Key Players in African Seed Sector Meet

Published on 5th October 2009

Tanzanian seed marketer               Photo ICRISAT
At a time when failing harvests are once again threatening the lives and livelihoods of millions across Africa, 300 agriculture scientists, entrepreneurs, farmers’ organizations and governments from across the continent have gathered to accelerate a massive effort to develop and deploy higher-yield, disease and drought resistant crop varieties of Africa’s most important food crops.


The meeting brings together a wide range of experts from 20 countries who collectively form the heart of the Program for Africa’s Seed Systems (PASS), a $150 million initiative launched two years ago by the Alliance for a Green Revolution in Africa (AGRA) to bring improved varieties of rice, maize, millet, sorghum and other food staples to millions of Africa’s smallholder farmers.


The reports over the last month of a drought-induced famine potentially affecting 20 million people in Ethiopia, Eritrea, Kenya, Somalia, Sudan and Uganda provide yet another reminder of the challenges facing African agriculture and add a new sense of urgency to the PASS effort.


“Without a viable, sustainable system that provides our farmers with improved higher yielding and disease- and drought-resistant varieties of our food crops, Africans will continue to be uniquely vulnerable to food crises,” says Dr Namanga Ngongi, President of AGRA.


PASS has moved rapidly to spur the development and distribution of improved seeds for African farmers. This has resulted in training over 100 African crop scientists, funding some 40 crop breeding programs, steering 65 new, high-yield crop varieties into the field, providing start-up capital for 32 African seed companies who have collectively produced approximately 6,000 MT of certified seed, and enlisting 5,000 agro dealers who in 2008 alone provided smallholder farmers with $45 million worth of seed and farm inputs. 


State of Africa’s Seed Sector


“No region of the world has developed a seed system without seed companies,” Dr Joseph DeVries, Director of PASS observes.  “A strong, African-based commercial seed sector devoted to serving smallholder farmers has long been a missing link in creating a sustainable seed system.  Today we are forging that link.”


A new study released at the conference documents the state of the seed sector in four West African countries: Nigeria, Ghana, Mali and Benin. A total of only eleven seed companies were identified, eight of them in Nigeria.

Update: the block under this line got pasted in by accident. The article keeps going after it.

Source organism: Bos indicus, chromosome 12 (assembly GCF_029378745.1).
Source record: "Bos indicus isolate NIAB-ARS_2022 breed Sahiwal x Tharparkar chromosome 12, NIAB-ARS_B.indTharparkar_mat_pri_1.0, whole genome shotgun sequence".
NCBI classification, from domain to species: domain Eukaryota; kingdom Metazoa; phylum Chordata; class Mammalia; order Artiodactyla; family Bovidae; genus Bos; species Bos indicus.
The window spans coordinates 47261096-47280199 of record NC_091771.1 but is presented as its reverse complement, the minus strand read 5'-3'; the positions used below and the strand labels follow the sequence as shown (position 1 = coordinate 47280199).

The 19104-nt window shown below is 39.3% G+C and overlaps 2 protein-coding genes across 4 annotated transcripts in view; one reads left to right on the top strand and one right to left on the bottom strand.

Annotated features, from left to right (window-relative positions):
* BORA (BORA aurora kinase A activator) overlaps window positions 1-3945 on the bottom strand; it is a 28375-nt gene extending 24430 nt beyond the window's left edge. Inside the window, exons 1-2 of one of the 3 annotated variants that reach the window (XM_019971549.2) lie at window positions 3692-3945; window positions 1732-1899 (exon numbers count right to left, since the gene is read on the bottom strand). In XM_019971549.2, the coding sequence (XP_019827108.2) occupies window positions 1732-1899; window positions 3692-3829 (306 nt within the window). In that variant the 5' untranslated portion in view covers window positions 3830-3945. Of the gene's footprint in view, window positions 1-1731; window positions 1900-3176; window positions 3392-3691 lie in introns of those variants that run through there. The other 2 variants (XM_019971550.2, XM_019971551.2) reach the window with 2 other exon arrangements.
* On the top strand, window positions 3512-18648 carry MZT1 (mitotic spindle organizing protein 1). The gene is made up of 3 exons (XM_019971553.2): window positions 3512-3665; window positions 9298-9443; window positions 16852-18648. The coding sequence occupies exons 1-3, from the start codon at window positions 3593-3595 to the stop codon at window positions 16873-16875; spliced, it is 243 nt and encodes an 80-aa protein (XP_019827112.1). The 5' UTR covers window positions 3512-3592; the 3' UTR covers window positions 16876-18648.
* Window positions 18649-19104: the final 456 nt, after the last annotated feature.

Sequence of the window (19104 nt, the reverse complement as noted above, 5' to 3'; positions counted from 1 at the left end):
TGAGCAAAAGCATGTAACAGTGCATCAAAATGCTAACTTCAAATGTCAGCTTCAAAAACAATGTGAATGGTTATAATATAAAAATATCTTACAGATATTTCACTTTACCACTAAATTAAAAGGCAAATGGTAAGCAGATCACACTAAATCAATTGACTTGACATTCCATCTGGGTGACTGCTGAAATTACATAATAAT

“Except for Nigeria, there are not enough seed companies in West Africa to drive a viable seed sector,” says study co-author and AGRA Policy Officer Augustine Langyintuo.  “We must increase the number of seed companies if smallholder farmers are to be able access improved seed and grow more food.”


The study, conducted under the auspices of the Drought Tolerant Maize for Africa Project, found that demand for improved maize seed far outweighs supply.  From 1997 to 2007 in West Africa, only one-third of farmers’ demand was met.  This number, however, masks huge differences within the region.


In Niger, for example, improved seed covers only 4% of farmer needs, according to Maizama Issourfou of ALHERI, the first private seed company delivering improved seeds directly to resource poor farmers in Niger. 


The situation in Eastern Africa and Southern Africa is similar.  Although there are more private seed companies in existence, significant obstacles have historically inhibited their ability to scale up production of improved seed. In 2007, the total amount of improved seed produced was only 9% greater than a decade ago, despite the presence of many more seed companies.


Obstacles to developing a robust seed systems in Africa include lack of access to credit; only 1 percent of commercial bank financing goes to agriculture. Also a problem is lack of access to seed production and processing equipment.  In Northern Ghana for example, there is only one seed processing unit to service over 50 seed growers, according to Joseph Bapule with Savanna Seed Services Company, Ltd. Government policies have also created obstacles by slowing the release of proven new varieties; providing weak oversight to seed regulatory systems; and enforcing unnecessary barriers to seed trade barriers.